Researchers at Cedars-Sinai's Maxine Dunitz Neurosurgical Institute have found that a blood vessel-building gene boosts the ability of human bone marrow stem cells to sustain pancreatic recovery in a laboratory mouse model of insulin-dependent diabetes.
The findings, published in a PLOS ONE article of the Public Library of Science, offer new insights on mechanisms involved in regeneration of insulin-producing cells and provide new evidence that a diabetic's own bone marrow one day may be a source of treatment.
Scientists began studying bone marrow-derived stem cells for pancreatic regeneration a decade ago. Recent studies involving several pancreas-related genes and delivery methods - transplantation into the organ or injection into the blood - have shown that bone marrow stem cell therapy could reverse or improve diabetes in some laboratory mice. But little has been known about how stem cells affect beta cells - pancreas cells that produce insulin - or how scientists could promote sustained beta cell renewal and insulin production.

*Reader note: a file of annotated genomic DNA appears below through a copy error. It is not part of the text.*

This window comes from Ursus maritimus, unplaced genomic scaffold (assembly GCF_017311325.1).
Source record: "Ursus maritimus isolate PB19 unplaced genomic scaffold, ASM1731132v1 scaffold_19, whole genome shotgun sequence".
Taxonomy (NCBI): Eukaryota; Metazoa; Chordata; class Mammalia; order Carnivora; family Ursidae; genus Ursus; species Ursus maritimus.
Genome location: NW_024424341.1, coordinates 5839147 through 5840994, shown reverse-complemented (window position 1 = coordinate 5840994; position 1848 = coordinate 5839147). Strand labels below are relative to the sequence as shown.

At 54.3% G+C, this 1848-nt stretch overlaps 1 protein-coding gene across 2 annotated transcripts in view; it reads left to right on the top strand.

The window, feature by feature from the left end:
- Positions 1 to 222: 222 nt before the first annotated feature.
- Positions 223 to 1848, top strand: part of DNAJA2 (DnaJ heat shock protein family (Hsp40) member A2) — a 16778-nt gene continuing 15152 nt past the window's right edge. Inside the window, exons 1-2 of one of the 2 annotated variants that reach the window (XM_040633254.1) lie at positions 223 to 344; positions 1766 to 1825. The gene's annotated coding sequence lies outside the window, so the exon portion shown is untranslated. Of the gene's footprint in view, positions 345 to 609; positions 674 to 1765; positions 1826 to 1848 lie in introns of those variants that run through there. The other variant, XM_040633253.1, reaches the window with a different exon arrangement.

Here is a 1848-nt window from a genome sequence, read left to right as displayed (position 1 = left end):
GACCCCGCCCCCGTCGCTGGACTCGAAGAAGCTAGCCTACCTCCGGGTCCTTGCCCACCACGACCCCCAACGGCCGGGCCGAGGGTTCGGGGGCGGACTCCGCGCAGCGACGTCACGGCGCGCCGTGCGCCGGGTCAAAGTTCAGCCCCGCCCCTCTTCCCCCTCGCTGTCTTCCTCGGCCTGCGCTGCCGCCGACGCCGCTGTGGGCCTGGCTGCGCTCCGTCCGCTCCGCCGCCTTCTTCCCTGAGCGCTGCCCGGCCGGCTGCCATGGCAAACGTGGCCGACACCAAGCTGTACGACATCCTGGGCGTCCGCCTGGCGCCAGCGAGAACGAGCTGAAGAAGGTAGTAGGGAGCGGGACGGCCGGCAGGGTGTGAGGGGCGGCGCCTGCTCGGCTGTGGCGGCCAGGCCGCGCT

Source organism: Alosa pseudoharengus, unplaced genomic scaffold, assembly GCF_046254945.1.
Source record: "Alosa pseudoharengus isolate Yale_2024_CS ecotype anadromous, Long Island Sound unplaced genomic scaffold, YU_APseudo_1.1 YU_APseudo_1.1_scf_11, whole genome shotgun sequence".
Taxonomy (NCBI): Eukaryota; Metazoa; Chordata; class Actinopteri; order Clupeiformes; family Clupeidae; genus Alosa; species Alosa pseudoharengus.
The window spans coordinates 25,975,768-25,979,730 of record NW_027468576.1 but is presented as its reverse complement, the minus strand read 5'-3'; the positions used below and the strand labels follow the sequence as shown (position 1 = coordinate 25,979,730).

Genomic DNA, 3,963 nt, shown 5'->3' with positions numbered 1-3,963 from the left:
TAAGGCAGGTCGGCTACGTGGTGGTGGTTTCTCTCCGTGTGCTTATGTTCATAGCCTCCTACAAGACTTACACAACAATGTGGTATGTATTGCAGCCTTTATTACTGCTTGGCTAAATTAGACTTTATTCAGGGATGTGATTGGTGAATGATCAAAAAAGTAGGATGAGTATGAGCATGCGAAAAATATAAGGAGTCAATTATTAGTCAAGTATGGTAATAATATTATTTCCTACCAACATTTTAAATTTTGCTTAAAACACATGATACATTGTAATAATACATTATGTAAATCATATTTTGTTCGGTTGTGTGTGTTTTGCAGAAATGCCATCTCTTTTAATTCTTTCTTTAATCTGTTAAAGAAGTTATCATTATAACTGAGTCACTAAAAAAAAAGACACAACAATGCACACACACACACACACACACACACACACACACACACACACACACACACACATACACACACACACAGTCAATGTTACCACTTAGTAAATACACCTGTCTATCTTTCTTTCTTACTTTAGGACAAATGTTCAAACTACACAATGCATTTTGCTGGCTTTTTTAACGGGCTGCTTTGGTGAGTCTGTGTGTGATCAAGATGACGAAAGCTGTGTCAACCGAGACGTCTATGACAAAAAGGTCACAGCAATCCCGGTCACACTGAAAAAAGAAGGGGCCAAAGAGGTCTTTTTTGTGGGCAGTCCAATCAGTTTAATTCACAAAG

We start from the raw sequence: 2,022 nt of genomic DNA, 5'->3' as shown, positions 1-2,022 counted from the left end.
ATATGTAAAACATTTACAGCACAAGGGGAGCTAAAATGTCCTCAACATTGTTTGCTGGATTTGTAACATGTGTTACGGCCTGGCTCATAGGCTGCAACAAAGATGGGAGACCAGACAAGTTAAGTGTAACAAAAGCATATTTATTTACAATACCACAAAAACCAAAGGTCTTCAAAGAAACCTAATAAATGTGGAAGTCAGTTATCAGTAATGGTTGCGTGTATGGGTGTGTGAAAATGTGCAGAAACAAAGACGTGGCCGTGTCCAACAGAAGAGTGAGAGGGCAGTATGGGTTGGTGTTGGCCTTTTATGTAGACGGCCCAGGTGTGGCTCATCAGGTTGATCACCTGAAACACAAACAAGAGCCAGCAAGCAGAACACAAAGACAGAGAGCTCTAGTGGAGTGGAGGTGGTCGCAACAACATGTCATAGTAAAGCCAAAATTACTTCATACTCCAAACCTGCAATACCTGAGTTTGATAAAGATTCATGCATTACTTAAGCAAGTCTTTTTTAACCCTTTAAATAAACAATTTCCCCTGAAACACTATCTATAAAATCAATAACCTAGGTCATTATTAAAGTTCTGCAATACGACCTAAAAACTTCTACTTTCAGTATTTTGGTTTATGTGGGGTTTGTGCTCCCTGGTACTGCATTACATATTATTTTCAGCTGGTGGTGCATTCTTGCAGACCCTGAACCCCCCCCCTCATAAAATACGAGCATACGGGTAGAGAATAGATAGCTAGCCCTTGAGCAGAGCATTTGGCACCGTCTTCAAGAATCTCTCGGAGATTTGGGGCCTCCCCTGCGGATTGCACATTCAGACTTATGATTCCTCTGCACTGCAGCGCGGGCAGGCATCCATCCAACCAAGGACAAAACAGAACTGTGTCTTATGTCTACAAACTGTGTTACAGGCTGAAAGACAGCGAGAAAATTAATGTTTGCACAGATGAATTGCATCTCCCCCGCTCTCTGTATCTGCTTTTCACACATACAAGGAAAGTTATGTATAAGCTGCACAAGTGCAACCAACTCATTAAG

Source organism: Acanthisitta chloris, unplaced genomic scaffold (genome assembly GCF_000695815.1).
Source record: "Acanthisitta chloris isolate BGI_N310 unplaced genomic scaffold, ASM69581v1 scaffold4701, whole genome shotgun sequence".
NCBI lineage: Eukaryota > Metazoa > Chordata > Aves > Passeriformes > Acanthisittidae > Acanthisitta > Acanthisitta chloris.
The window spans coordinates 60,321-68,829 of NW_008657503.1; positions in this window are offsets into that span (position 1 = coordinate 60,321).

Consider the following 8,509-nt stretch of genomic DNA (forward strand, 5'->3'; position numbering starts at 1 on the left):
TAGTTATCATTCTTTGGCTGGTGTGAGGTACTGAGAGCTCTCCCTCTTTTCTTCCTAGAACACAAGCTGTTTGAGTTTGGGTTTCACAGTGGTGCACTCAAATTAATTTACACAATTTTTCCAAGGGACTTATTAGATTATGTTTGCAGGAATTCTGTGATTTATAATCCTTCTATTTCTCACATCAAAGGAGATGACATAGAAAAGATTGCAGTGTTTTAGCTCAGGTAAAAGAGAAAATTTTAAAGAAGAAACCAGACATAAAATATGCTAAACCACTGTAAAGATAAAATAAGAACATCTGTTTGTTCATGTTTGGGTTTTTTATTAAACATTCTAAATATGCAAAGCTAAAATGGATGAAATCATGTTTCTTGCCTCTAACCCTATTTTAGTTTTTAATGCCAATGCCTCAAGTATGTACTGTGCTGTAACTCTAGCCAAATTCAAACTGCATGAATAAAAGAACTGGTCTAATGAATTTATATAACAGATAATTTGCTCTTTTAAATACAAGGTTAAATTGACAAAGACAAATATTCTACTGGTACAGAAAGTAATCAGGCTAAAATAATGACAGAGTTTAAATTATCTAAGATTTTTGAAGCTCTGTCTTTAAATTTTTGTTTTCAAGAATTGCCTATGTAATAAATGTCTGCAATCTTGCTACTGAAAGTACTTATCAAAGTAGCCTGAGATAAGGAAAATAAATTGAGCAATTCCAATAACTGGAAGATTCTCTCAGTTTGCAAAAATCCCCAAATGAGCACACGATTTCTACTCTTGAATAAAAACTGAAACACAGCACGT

When the Cedars-Sinai researchers modified bone marrow stem cells to express a certain gene (vascular endothelial growth factor, or VEGF), pancreatic recovery was sustained as mouse pancreases were able to generate new beta cells. The VEGF-modified stem cells promoted growth of needed blood vessels and supported activation of genes involved in insulin production. Bone marrow stem cells modified with a different gene, PDX1, which is important in the development and maintenance of beta cells, resulted in temporary but not sustained beta cell recovery.
"Our study is the first to show that VEGF contributes to revascularization and recovery after pancreatic injury. It demonstrates the possible clinical benefits of using bone marrow-derived stem cells, modified to express that gene, for the treatment of insulin-dependent diabetes," said John S. Yu, MD, professor and vice chair of the Department of Neurosurgery at Cedars-Sinai, senior author of the journal article.